Impact of Brexit


Today, voters in United Kingdom (UK) have decided that Great Britain should leave the European Union (otherwise known as Brexit) and forge its path alone. Over the next 2 years, leaders of Great Britain and Europe will negotiate the terms and condition which will make Britain’s exit as smooth as possible.

Brexit will eventually end up affecting almost every British industry and even the British way of life. Whether it is the economy or the policy of immigration, it will take a decade to understand the consequences of this referendum. But we can expect some specific vital changes over the next few months.

Result of Referendum NOT Binding

Before delving into subject, it is important to point out that the referendum’s result is not legally binding. The Prime Minister could, in theory, disregard the will of public opinion and put Brexit to a vote in the British parliament. A majority decision from MPs could lead to Great Britain remaining in the EU. However, the possibility of this happening is very unlikely. The public opinion almost always prevails.

Leaving EU To Take Years

The process of leaving EU can be kickstarted by enforcing Article 50 in the Treaty of EU. Procedure dictates that Great Britain will have to notify EU its exit. After the notification, EU and the UK will have negotiate an exit agreement. There is a time period of 2 years where the UK will have to negotiate a new treaty. This new treaty will eventually replace the rules and conditions that come along with EU membership. Various issues like trading costs, regulation of products and migration will have to be negotiated.

Problems for the UK Economy

The EU is Britain’s biggest trading partner. Due to uncertainty surrounding the relationship between them, the UK is very likely to suffer a recession in the short run. Things could be even worse in the long run. Prime Minister David Cameron was a staunch supporter of remaining with the EU. His resignation means that Britain’s chances of getting a good deal during negotiations decreases significantly.

The EU will also see this as a chance to stop any future rebellion from France or other members. Hence, the negotiations are expected to be tough and the UK is not likely to get a favourable deal.

According to estimates, Brexit would result in the shrinkage of British economy between 4-8% by 2030.

Volatility for Immigrants

One of the most significant advantages of EU membership is the right for free movement within EU countries. A citizen belonging to a particular EU country is absolutely free to relocate, stay and work anywhere inside the EU. This is a significant advantage which has been utilized by British as well European citizens. Around 1.2 million British citizens live in other EU countries and about 3 million European EU nationals stay in Britain right now. This will deeply due to Brexit.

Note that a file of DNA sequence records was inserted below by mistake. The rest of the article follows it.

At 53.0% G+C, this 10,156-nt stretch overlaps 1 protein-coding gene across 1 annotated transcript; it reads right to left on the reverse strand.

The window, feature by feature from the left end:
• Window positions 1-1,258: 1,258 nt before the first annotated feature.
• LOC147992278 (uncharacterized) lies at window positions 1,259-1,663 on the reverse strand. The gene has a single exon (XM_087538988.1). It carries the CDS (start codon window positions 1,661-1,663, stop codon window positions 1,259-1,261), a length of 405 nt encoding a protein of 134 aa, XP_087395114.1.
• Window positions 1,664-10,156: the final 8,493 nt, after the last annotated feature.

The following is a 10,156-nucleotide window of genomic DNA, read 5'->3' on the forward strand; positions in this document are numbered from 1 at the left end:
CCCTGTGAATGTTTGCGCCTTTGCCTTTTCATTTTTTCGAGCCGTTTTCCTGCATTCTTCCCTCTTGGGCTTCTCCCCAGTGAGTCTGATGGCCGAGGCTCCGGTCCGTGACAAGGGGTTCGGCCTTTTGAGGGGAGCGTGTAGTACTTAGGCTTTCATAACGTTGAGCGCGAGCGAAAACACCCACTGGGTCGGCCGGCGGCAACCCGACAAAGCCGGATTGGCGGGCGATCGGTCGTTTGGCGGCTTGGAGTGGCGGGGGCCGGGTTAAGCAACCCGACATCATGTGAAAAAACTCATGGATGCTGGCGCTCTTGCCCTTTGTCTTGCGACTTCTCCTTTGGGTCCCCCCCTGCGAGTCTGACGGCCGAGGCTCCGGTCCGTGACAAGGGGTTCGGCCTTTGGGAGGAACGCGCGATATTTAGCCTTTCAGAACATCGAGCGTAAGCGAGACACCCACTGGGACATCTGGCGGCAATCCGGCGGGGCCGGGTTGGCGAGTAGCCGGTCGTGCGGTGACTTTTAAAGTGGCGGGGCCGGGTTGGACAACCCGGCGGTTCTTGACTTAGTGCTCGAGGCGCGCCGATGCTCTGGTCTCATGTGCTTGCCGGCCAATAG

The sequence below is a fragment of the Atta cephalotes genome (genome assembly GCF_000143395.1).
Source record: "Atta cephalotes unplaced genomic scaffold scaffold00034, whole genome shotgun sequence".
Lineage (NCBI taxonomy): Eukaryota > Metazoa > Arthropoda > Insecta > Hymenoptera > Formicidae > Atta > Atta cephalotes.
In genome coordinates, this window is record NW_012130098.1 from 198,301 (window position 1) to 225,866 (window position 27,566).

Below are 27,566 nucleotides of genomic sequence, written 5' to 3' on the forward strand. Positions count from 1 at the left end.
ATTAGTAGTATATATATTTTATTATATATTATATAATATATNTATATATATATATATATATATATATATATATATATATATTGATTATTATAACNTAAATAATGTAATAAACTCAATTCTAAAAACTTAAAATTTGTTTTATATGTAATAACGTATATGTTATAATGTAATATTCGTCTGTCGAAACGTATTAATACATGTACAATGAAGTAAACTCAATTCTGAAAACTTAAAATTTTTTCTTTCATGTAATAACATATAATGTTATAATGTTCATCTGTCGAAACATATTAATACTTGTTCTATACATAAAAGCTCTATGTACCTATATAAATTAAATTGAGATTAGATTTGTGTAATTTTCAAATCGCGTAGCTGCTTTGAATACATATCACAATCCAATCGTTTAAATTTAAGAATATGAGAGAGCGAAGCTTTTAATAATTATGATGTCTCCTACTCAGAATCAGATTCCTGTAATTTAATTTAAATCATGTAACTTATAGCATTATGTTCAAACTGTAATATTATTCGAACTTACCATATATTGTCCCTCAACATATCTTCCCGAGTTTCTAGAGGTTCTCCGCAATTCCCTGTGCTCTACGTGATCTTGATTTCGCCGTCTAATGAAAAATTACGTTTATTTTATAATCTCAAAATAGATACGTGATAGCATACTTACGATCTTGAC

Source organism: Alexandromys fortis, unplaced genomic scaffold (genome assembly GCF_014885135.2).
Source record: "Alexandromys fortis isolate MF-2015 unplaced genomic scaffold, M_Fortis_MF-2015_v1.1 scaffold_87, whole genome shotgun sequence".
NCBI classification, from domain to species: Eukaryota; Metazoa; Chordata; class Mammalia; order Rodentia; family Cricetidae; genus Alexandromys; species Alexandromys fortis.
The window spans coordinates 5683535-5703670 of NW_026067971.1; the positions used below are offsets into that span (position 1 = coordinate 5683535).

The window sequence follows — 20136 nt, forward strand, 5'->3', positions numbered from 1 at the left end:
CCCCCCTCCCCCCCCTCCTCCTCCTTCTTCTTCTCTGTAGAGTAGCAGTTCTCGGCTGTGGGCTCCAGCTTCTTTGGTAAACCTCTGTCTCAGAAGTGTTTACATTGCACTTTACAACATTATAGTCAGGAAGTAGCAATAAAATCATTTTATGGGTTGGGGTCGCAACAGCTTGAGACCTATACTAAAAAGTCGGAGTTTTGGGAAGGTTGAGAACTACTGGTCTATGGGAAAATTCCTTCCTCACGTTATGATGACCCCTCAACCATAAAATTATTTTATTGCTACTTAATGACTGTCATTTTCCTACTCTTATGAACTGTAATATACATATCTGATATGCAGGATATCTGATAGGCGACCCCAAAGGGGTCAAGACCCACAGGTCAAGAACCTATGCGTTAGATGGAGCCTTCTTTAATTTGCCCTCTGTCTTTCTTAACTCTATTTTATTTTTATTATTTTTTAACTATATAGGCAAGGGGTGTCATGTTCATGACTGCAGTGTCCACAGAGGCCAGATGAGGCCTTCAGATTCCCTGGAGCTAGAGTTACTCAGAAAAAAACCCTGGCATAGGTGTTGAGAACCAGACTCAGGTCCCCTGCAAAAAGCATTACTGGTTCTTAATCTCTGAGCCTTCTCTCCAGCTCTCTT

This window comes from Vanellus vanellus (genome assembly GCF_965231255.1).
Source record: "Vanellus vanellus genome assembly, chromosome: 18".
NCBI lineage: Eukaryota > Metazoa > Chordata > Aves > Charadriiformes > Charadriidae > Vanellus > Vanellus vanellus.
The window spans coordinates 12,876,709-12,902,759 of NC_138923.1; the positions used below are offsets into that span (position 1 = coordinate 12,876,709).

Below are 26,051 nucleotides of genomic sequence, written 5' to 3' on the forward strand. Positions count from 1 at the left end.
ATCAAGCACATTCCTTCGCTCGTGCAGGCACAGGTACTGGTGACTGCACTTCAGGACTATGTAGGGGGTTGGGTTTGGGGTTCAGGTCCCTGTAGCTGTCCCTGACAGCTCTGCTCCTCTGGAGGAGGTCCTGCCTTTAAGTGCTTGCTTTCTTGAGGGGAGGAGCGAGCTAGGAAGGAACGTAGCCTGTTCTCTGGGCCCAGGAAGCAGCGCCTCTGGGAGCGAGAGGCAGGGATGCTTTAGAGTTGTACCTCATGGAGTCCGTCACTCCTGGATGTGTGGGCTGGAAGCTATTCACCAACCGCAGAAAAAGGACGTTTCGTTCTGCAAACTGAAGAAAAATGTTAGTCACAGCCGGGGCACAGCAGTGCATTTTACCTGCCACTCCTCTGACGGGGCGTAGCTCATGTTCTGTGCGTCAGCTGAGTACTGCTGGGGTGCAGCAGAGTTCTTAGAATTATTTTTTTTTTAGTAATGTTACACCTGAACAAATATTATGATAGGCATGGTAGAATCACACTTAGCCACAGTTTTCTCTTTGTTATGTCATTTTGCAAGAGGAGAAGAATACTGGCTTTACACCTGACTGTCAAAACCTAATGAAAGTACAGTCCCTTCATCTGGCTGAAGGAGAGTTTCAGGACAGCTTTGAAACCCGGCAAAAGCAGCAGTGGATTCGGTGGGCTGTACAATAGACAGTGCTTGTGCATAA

People visiting Britain would now have to worry about passport and various immigration rules at the very least. Some immigrants might also end up losing eligibility to stay in Britain and will have to be deported back to their home country.

A member leaving the European Union is a unique event. It has never happened since the inception of EU. So there is a great deal of uncertainty over many rules and regulations.

Scottish Independence Referendum

United Kingdom comprises of 4 countries – Wales, Scotland, England and Northern Ireland. Voter demographics have shown people from Wales, Scotland and Northern Ireland are overwhelmingly in favour of remaining in the EU. Only England shows significant support for leaving. In 2014, the Scottish referendum showed that 44% of the citizens want Scotland to be an independent country. They want UK to be a part of EU so that the English won’t dominate Scottish politics.

But Brexit means that Scotland has to be an independent country to be a part of EU. If there is yet another Scottish referendum as expected, it is very likely that Scotland will leave United Kingdom and become an independent country.

Positives of Brexit

Brexit doesn’t mean that all is doom and gloom. Britain will have a greater say on who is admitted into the country as an immigrant. The British Government will have greater flexibility regarding various economic and financial policies. The British people can finally hold local politicians responsible for policy mistakes rather than rail at an unelected EU official.

But there is no doubt the problems rising from Brexit far outweigh the positives. The future for the United Kingdom looks very uncertain and problematic.

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